COLUMBIA FALLS, Maine — Each year, millions of Americans come together to REMEMBER the fallen, HONOR those that serve and their families, and TEACH the next generation about the value of freedom. This gathering of volunteers and patriots takes place in local and national cemeteries in all 50 states – most recently at more than 3,100 participating locations – as part of National Wreaths Across America Day. Each year, a new theme is chosen to help volunteers and supporters focus their messaging and outreach in their own communities. Today, the national nonprofit announces the theme for 2022 is “Find a way to serve.”
The inspiration for this year’s theme came from a few different places and seemed to be a recurring conversation throughout the last year. Notably, the American Rosie Movement(TM) which highlights the stories of the World War II-era women known as Rosie the Riveters, or simply “Rosies.” These women pulled together to do the work that needed to be done for our freedom. The movement encourages youth to get involved in their own communities to serve in small ways that can make a big impact. As part of this new theme, Wreaths Across America is revamping its educational curriculum working with like-minded organizations to develop action plans to inspire young people across the country to find a way to serve in 2022 and beyond.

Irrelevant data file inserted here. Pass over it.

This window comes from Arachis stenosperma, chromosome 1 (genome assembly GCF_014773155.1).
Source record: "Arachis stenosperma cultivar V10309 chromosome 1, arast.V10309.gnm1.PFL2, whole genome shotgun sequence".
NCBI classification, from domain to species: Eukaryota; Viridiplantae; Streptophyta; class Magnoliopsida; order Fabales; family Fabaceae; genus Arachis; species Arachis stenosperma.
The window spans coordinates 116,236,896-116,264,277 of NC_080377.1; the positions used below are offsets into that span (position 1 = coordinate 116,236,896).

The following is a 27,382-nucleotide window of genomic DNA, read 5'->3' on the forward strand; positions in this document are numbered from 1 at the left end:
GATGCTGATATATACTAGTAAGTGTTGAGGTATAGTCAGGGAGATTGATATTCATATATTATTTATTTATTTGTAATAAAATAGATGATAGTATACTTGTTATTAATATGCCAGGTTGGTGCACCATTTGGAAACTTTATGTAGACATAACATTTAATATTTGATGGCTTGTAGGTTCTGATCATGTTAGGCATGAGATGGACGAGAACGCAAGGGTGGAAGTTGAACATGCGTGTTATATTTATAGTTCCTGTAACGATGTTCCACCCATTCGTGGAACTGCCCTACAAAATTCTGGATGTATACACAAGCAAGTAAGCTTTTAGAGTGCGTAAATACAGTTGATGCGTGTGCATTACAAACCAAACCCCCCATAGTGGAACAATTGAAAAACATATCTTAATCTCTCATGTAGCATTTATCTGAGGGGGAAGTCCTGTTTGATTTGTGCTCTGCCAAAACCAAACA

“You don’t have to be in military service to serve your community and country,” said Karen Worcester, executive director, Wreaths Across America. “Serving others, or being in service to others, gives purpose and I’ve seen first-hand from Gold Star Families to Veterans, how it can help people heal.”
In 2021, more than 2.4 million veterans’ wreaths were placed by volunteers on headstones at 3,137 participating locations around the country in honor of the service and sacrifices made for our freedoms, with each name said out loud. Wreaths Across America volunteers work year-round to ensure military laid to rest are remembered, their families and living veterans are honored, and the next generation is taught about the value of freedom.
“Every person has something to give, whether it is their time, ideas, compassion, or resources,” added Worcester. “What can seem like the simplest act or gift, can start a nationwide movement and that is our hope that this theme will spark in people. I think Mother Teresa said it best, ‘the greatest good is what we do for one another.’”
Locally, National Wreaths Across America Day is Saturday, Dec. 17, at Greenville Union Cemetery, Greenville. The ceremony begins at noon with wreath laying immediately following. It is a free event and open to all people. For more information on how to volunteer locally or sponsor a wreath for an American hero, please visit www.wreathsacrossamerica.org.